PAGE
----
07 July 2022

The replacement of Rishi Sunak as Chancellor of the Exchequer with Nadhim Zahawi probably means fiscal policy will be looser for the rest of this year than we previously thought. However, the new Chancellor will have to be careful that any extra spending or tax cuts don’t feed inflation and prompt the Bank of England (BoE) to raise rates by more, cancelling out any positive benefit to the economy.

Borrowing rises as consumers grapple with inflation

01 July 2022

The rise in borrowing in May suggests that consumers are borrowing more and saving less to protect their lifestyles from the surge in inflation. However, the rise in borrowing was only small, suggesting that households are cautious about taking on extra debt. As a result, we still expect GDP to shrink by 0.5% q/q in Q2.

UK GDP: Q1 strength won’t last

30 June 2022

The economy is not experiencing a post-pandemic growth spurt, to put it mildly. The GDP rise of 0.8% quarter-over-quarter (q/q) in the first quarter will almost certainly be followed by a contraction in the second, potentially of 0.5% q/q.

Composite PMI: Growth slowing, not collapsing

23 June 2022

Time to buckle up, because economic growth is in for a bumpy ride over the next year or so. The stabilisation in the S&P/CIPS Composite PMI at 53.1 suggests that the economy probably didn’t contract again in June, but it doesn’t imply much of an improvement either.

CPI inflation rising at fastest rate in 40 years: Even worse to come

22 June 2022

The tick up in inflation to 9.1% means prices are rising at their fastest rate in more than 40 years. This will pile pressure on the Monetary Policy Committee (MPC) to raise interest rates by a more aggressive 50 basis points (bps) at its August meeting. We expect interest rates to reach 2% by the end of the year.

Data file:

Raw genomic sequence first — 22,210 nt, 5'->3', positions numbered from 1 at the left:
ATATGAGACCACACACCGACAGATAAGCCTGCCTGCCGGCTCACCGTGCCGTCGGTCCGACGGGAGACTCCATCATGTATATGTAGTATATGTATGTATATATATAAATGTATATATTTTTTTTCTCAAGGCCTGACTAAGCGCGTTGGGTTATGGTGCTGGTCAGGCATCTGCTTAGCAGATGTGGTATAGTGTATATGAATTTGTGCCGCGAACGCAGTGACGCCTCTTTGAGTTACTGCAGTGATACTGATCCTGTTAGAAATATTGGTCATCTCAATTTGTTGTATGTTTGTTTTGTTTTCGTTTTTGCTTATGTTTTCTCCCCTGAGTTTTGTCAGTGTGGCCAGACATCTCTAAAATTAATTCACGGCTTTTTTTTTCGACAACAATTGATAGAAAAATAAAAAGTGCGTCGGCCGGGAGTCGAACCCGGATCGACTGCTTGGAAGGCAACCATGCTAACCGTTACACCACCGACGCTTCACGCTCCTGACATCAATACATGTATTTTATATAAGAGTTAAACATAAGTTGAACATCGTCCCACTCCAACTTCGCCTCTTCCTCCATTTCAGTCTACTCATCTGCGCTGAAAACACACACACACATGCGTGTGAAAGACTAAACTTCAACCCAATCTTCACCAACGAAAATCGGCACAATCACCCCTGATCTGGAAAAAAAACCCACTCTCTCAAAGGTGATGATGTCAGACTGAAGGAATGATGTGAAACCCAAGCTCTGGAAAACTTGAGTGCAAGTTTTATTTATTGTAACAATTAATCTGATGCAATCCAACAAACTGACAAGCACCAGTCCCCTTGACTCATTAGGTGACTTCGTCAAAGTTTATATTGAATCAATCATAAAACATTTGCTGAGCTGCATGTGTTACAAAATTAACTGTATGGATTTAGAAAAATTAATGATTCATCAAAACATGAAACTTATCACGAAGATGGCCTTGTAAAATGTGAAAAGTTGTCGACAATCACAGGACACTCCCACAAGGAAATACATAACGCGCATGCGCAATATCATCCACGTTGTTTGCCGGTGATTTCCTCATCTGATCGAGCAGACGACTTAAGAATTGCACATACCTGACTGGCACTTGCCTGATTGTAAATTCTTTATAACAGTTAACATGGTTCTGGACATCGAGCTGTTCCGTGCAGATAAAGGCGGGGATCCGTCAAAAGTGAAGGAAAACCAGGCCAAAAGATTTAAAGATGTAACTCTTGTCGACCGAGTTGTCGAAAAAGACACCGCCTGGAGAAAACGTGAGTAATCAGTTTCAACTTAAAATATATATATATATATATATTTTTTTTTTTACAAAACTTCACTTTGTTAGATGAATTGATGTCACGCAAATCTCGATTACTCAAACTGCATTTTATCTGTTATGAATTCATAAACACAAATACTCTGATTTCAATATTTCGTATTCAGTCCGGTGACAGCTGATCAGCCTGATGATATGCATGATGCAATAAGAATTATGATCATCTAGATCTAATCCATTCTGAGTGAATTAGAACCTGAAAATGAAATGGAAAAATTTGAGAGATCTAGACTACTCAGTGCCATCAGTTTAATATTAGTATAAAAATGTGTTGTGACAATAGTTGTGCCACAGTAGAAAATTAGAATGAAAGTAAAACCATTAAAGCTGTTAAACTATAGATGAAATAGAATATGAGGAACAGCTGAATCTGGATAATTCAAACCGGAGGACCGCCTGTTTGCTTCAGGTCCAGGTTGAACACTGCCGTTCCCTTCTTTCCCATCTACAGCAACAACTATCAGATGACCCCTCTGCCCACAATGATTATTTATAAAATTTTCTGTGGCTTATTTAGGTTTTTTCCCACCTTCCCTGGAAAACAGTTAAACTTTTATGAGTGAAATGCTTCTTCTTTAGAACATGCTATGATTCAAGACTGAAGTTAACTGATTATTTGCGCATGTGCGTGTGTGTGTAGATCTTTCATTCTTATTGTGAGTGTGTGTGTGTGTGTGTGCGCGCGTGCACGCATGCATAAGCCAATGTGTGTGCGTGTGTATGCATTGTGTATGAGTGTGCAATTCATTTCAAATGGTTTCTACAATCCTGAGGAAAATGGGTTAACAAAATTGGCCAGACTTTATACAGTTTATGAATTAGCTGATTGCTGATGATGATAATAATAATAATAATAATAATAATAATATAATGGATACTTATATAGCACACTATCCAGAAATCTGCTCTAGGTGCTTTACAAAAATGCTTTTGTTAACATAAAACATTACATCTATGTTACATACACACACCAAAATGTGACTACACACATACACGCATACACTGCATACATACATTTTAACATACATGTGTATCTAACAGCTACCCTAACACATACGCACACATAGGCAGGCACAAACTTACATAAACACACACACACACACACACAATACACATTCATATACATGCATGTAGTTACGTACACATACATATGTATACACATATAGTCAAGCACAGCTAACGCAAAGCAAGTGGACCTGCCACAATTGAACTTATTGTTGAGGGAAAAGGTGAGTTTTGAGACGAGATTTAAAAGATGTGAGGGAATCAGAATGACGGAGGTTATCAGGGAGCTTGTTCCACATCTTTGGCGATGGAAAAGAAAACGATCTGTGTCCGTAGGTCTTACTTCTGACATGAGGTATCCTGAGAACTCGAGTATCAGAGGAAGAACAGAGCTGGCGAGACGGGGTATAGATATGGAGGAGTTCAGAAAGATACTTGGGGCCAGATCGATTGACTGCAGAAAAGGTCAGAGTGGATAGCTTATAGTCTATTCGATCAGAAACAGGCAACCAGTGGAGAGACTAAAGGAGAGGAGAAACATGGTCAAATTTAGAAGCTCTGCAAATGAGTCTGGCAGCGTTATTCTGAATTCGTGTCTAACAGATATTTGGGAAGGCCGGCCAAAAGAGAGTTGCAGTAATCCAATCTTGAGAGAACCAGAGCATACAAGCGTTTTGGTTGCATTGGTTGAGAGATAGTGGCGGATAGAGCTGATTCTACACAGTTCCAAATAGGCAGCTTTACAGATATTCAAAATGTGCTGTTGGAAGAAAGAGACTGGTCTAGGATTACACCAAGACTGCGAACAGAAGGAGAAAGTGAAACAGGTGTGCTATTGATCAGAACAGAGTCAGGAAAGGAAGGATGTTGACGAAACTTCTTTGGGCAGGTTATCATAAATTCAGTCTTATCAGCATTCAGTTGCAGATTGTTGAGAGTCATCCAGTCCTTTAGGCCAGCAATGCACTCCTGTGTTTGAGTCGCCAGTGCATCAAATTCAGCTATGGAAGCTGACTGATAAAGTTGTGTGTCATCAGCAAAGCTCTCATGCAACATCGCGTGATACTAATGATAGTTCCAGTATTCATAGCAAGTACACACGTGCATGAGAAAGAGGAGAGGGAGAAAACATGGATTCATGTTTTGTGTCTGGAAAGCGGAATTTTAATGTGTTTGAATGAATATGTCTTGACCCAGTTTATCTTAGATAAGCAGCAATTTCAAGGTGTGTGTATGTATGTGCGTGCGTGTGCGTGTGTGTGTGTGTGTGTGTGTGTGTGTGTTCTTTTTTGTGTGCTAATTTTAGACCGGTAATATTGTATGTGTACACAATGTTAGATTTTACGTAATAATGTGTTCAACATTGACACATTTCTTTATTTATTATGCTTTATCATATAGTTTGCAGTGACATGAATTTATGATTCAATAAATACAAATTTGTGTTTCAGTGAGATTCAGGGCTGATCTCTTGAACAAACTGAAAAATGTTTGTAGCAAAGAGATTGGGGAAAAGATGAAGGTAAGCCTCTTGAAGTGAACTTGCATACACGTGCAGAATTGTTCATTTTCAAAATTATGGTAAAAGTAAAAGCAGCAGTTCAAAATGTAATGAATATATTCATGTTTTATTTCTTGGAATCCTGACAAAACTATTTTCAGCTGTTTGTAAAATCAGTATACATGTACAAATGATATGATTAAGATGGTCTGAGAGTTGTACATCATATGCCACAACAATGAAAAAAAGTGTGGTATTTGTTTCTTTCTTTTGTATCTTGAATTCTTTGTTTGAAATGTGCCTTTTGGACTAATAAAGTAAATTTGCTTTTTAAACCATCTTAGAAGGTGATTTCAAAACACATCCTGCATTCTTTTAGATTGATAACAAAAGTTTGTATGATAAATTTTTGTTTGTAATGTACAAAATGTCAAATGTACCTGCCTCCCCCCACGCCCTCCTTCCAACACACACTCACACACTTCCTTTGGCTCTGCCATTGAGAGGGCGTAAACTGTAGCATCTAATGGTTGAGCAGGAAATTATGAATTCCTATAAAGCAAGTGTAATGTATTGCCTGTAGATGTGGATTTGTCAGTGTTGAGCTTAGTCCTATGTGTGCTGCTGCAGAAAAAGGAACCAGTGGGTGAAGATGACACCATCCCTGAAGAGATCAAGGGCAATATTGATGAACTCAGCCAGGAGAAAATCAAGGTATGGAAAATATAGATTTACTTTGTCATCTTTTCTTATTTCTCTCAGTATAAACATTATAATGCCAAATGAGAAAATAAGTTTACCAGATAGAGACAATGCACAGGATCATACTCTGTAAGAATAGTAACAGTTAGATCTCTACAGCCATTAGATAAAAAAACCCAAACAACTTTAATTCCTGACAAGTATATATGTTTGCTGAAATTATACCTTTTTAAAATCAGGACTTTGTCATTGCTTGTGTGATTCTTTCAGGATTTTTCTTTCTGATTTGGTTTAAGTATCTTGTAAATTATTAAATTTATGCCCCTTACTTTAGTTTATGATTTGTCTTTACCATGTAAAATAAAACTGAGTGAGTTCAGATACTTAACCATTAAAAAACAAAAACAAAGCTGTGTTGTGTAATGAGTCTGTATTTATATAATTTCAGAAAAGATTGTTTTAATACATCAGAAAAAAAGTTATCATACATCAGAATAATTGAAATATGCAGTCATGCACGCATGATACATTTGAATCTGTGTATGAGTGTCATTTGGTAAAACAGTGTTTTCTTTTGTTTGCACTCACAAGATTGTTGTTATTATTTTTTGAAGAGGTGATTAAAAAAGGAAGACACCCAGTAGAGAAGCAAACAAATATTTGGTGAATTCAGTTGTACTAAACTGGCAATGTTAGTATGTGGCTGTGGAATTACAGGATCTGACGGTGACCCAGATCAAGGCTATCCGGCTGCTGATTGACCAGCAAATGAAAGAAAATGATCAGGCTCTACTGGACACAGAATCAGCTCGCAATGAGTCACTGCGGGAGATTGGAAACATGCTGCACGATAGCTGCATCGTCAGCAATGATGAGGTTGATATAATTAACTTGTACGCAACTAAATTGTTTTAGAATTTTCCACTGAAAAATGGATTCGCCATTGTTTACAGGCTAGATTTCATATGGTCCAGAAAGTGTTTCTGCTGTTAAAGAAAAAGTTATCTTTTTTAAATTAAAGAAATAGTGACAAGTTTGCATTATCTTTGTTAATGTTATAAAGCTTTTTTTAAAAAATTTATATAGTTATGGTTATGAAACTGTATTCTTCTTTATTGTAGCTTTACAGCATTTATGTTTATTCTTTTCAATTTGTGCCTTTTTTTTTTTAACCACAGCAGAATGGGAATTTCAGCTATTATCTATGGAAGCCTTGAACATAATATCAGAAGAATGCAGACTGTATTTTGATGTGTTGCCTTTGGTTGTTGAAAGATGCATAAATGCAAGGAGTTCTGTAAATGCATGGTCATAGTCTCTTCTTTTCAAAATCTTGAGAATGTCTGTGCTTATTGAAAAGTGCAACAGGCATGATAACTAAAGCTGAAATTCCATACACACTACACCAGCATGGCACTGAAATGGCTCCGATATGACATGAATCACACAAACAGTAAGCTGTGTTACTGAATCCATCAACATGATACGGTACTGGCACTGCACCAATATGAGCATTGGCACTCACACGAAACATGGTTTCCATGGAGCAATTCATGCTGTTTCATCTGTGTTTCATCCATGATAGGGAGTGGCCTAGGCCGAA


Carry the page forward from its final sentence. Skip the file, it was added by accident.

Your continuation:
MPC Meeting: Slowly does it, but hints of bigger rises to come

16 June 2022

Interest rates are now at their highest level since the global financial crisis of 2008. The Bank of England has lifted interest rates by 25 basis points (bps), marking the fifth consecutive hike and taking interest rates to 1.25%. We still expect another three hikes of 25bp this year, which would send interest rates to 2%.

UK GDP: Slump in GDP not as bad as it looks

14 June 2022

The risk of a recession later this year has just increased. The 0.3% m/m slump in GDP in April pretty much guarantees that GDP will shrink in Q2, perhaps by as much as 0.4%. However, April’s GDP data is not as bad as it looks.

Labour market: Early signs of stabilisation

14 June 2022

The tick up in the unemployment rate and slowdown in total weekly earnings could be the first signs that the weakening economy is starting to feed through into a softer labour market.

Borrowing rises as consumers grapple with inflation

01 June 2022

The latest money and credit figures suggest that consumers are increasingly borrowing more to protect their lifestyles from the surge in inflation.

UK Economics Update: Spending boost lowers chance of recession

31 May 2022

The risk of a UK recession shrank today after the Chancellor announced extra fiscal spending that will also boost GDP growth by around 0.2%.